Questionmark Perception could serve in this environment by flexibly supporting assessment scenarios. One example is to deliver a pre-assessment prior to a learning object; if the learner can answer the questions, then he or she can skip the learning object. Secondly in the learning process the learner can use self-assessments in order to check progress. And after the learner has passed the learning object it’s good to be able to have some control to see if he or she achieved the learning objective.  So overall, an assessment scenario is enriching e-learning content and helps the learner to steer themselves well, without a face-to-face trainer. Remember that in a classroom environment the instructor frequently checks on the learning progress of participants and adjusts approach based on this result of his/her “assessment”.

To see the rest of the interview, including questions on how SAP sees technology influencing and changing the future production of training materials, click here.

Ever attended the Performance Testing Council Summit?

jim_small Posted by Jim Farrell

One of the things I enjoy most about working for Questionmark is attending conferences run by elearning and testing associations. I just returned from the Performance Testing Council Summit in Chevy Case, Maryland, and I must say it was one of the most interesting meetings I have attended.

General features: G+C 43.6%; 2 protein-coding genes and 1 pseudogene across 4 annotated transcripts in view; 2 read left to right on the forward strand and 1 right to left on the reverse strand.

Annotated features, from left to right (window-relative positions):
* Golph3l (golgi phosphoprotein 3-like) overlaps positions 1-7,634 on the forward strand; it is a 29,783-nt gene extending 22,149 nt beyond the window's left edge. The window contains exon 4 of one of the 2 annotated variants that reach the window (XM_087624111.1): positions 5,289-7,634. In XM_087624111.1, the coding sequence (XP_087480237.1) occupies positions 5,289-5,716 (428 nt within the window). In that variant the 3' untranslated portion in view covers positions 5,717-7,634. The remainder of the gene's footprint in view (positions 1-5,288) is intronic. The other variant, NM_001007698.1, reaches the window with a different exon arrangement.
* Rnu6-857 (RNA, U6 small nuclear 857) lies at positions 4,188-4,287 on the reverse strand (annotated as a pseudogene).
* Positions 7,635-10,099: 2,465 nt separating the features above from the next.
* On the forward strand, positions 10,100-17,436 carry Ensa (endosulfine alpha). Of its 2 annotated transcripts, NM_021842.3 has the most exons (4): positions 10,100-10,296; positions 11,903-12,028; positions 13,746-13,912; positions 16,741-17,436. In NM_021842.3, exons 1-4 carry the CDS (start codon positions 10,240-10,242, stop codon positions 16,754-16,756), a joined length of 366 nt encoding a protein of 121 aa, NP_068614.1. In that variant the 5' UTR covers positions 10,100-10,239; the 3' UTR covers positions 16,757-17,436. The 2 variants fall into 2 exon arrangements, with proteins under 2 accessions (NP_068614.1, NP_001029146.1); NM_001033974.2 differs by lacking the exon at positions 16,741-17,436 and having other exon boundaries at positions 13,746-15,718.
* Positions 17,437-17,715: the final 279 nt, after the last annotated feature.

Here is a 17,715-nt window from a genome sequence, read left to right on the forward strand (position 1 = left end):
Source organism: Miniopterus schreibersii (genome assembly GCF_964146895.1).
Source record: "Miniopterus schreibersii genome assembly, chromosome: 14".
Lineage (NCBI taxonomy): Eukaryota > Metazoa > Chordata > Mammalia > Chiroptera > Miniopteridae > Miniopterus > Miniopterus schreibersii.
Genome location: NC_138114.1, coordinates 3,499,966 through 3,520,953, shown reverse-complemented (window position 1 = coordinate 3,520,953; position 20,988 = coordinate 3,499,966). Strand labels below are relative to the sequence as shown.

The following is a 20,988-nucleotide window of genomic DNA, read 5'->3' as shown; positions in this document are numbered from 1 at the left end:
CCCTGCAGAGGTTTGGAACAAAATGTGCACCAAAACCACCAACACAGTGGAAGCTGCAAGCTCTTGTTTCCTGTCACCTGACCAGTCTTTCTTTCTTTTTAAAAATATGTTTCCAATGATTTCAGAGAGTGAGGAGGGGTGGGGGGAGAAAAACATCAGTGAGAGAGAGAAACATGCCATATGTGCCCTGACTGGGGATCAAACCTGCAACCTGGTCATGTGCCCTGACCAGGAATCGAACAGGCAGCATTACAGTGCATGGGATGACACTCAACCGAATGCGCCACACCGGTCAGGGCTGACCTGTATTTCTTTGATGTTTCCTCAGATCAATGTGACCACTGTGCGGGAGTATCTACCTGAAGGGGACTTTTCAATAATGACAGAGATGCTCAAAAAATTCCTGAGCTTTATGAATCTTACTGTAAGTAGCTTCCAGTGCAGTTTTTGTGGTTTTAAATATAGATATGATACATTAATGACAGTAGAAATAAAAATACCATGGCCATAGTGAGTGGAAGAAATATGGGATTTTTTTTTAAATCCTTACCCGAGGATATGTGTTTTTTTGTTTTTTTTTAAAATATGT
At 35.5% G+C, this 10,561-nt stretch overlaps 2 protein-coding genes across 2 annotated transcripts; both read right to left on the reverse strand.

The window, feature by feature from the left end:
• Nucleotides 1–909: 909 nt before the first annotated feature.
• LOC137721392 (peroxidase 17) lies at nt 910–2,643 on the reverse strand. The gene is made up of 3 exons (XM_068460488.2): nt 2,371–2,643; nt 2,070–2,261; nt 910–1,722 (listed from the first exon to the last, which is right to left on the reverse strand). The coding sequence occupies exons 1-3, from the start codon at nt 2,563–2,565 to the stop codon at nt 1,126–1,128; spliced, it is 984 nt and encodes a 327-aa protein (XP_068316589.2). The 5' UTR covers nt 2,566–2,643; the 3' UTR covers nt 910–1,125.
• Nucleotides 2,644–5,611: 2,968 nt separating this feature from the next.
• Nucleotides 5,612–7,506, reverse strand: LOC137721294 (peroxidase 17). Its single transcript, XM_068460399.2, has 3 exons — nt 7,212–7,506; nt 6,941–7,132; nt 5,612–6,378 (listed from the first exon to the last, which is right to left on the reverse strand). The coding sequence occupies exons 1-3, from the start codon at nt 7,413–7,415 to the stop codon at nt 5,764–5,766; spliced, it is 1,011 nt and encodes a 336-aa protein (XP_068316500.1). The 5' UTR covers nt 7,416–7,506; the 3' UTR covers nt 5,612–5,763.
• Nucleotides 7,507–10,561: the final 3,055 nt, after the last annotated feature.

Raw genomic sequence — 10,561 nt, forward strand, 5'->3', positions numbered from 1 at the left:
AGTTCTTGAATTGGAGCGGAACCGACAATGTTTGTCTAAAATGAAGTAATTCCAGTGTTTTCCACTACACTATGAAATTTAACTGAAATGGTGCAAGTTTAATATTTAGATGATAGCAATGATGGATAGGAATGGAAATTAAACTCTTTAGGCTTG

As an instructional designer with previous companies, I was not aware of the Performance Testing Council. We often struggled to create rigorous yet fair performance tests and felt we were on an island. Little did I know there is a group whose sole purpose is to remove barriers in developing performance tests.

The summit is exactly what you would want from a two-day event –- lots of presentations by people and organizations using performance testing  and time to socialize with thought leaders in the area. The discussions were fascinating and inspiring, bringing together bringing together test developers, program managers, psychometricians and testing providers to talk about the finer points of creating effective performance tests.

While I was scribbling notes, one member said, “We must keep in mind that we are trying to stay faithful to what is being done on the job.” That immediately made me think about our Observational Assessment solution in the latest version of  Questionmark Perception OnDemand. Observational Assessments (sometimes called “Workplace Assessments”) offer a way to assess a participant in their everyday tasks and rate their cognitive knowledge or abilities that would not normally get reflected in answers to a standard assessment. Testing someone actually doing an everyday task in the workplace is certainly one way to achieve that goal of staying faithful to what is being done on the job!

Something else that struck me during the summit was that there really is no single industry  that has mastered performance testing. There were people who represented K-12, military, certification bodies, and large corporations with lots of experience to share.

If you’re interested in performance testing I’d highly recommend you visit the council’s Web site and check out the resources there.